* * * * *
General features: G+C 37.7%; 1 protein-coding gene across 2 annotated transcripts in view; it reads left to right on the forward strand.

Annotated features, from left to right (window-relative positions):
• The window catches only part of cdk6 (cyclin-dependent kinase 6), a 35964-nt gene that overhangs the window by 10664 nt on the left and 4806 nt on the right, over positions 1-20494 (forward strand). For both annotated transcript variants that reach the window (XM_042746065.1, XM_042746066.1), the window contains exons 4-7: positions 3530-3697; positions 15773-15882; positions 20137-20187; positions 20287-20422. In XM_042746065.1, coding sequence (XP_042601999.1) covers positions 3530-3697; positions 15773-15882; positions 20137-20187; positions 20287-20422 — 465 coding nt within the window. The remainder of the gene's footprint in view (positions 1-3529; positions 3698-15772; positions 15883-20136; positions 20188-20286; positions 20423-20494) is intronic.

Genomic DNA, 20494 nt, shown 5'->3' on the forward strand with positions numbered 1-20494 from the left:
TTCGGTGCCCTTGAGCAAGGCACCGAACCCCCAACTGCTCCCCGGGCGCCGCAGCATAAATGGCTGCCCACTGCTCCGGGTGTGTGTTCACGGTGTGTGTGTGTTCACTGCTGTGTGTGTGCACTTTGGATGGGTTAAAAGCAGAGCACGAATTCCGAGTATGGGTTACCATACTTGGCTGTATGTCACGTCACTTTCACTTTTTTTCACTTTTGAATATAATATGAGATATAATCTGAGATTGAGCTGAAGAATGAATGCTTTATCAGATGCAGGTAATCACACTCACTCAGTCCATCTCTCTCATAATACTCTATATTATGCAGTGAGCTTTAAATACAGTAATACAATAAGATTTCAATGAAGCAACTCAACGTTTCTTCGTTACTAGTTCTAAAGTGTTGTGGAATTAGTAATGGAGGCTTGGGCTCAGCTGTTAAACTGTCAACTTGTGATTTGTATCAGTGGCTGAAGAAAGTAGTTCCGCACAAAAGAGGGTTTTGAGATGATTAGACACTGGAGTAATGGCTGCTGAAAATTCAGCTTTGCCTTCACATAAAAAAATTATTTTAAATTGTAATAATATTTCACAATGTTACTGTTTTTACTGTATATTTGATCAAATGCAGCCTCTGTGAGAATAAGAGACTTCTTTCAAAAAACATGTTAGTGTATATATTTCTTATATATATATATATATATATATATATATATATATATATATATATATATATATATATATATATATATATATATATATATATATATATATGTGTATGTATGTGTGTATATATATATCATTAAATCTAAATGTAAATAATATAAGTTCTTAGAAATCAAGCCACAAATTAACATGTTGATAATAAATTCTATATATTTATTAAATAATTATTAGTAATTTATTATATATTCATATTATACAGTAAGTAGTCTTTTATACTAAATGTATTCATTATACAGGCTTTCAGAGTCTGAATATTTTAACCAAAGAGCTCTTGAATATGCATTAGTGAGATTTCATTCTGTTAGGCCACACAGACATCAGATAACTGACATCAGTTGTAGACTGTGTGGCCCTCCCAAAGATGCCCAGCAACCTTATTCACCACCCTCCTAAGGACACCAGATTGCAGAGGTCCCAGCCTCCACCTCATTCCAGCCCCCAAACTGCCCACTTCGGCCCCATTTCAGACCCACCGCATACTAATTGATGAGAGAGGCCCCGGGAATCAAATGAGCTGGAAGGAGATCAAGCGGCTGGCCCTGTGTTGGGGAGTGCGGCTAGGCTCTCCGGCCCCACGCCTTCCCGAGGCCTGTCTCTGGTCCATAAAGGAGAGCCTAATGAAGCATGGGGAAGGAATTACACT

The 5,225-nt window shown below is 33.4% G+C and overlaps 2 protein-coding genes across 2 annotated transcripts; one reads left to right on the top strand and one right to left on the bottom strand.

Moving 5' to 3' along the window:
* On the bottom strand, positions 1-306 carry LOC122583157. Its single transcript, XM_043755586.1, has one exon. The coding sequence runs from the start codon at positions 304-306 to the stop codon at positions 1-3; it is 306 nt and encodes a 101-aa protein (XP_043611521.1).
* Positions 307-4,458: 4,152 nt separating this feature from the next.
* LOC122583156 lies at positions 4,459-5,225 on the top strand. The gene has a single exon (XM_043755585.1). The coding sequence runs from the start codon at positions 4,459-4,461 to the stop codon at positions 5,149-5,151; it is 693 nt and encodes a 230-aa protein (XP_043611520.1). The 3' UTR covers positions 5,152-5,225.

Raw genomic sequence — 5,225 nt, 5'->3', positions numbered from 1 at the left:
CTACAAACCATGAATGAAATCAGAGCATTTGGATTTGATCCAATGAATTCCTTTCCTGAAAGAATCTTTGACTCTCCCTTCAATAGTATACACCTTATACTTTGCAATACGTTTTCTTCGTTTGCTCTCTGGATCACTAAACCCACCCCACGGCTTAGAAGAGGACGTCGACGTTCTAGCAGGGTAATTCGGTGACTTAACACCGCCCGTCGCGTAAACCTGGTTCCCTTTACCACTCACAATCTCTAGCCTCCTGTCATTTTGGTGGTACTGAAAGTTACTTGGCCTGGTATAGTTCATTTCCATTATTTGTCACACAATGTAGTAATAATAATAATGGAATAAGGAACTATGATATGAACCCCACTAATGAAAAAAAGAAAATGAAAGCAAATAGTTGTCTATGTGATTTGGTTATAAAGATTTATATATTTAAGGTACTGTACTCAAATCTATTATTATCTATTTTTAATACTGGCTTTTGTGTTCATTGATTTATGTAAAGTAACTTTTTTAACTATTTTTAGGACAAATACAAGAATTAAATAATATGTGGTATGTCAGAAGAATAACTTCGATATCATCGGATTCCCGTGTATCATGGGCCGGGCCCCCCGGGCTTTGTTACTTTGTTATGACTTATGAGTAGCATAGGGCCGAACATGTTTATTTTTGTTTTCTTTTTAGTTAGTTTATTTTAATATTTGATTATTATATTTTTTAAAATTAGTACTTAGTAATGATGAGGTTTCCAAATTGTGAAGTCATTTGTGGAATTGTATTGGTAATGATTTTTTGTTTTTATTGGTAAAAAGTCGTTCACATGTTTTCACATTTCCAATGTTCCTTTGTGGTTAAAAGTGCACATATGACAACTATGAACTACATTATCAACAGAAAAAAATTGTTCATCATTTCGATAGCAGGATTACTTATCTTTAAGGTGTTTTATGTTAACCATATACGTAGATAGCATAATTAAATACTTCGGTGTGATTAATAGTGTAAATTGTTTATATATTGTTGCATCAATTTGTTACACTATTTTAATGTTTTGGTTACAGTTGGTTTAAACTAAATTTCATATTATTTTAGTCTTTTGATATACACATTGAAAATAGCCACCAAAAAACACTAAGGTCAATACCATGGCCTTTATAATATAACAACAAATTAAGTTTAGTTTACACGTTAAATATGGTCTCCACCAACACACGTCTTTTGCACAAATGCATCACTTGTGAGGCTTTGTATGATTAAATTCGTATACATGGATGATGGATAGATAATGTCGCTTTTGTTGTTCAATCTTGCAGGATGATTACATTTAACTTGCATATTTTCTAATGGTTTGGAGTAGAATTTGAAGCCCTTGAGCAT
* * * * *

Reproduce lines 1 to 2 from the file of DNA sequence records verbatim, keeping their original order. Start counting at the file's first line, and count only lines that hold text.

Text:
General features: G+C 37.7%; 1 protein-coding gene across 2 annotated transcripts in view; it reads left to right on the forward strand.

Annotated features, from left to right (window-relative positions):